Whether the proposed amendment will eventually be required is in the hands of British Parliament. Today, there is another opportunity to ensure that this will not be necessary.

Gerard Kreijen


Gerard Kreijen

Gerard co-heads the Loyens & Loeff International Trade Team . He specializes in public international law, with a particular focus on sanctions and export controls, the law of foreign investment, and anti-bribery and corruption issues. With respect to sanctions and export controls he advises companies active in e-commerce, aircraft manufacturing, the defense industry, the shipping and logistics sector, software development, and the renewables sector.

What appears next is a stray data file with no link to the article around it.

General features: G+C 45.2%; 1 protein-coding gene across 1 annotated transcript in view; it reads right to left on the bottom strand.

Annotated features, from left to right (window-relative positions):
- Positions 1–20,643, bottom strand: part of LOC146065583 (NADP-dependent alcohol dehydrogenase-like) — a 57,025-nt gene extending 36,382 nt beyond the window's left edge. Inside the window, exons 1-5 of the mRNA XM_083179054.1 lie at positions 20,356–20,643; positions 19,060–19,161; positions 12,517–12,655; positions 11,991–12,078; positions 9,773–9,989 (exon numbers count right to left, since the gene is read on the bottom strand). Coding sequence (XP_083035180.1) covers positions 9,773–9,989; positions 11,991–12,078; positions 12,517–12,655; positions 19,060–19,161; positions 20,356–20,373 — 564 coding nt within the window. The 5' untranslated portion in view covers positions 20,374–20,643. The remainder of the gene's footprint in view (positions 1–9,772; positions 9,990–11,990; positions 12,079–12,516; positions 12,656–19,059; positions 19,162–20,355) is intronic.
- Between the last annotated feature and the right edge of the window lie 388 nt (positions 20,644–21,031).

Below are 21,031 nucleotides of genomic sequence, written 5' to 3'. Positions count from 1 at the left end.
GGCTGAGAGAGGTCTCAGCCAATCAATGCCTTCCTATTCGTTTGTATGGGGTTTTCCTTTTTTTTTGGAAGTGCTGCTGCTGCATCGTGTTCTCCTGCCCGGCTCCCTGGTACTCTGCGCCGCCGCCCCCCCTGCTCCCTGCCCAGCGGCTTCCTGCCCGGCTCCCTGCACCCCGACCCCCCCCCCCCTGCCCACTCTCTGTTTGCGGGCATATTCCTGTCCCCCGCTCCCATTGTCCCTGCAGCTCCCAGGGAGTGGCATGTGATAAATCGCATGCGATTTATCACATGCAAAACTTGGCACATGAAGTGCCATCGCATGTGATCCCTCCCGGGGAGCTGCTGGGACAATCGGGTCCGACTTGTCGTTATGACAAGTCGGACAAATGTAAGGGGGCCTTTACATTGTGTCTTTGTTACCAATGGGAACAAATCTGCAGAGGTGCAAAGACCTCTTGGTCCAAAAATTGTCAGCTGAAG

Gerard is a regular speaker at international trade conferences and a guest lecturer at the University of Amsterdam and the Radboud University. He has published two treatises on international law, State, Sovereignty, and International Governance (Oxford University Press, 2002) and State Failure, Sovereignty, and Effectiveness. Legal Lessons from the Decolonization of Sub-Saharan Africa (Brill Academic Publishers - Martinus Nijhoff Publishers, 2004).

Gerard took a PhD in international law (with honours) from the University of Leiden (2003). He was educated at the University of Edinburgh (European law and legal theory) and the University of Leiden (Dutch law and public international law).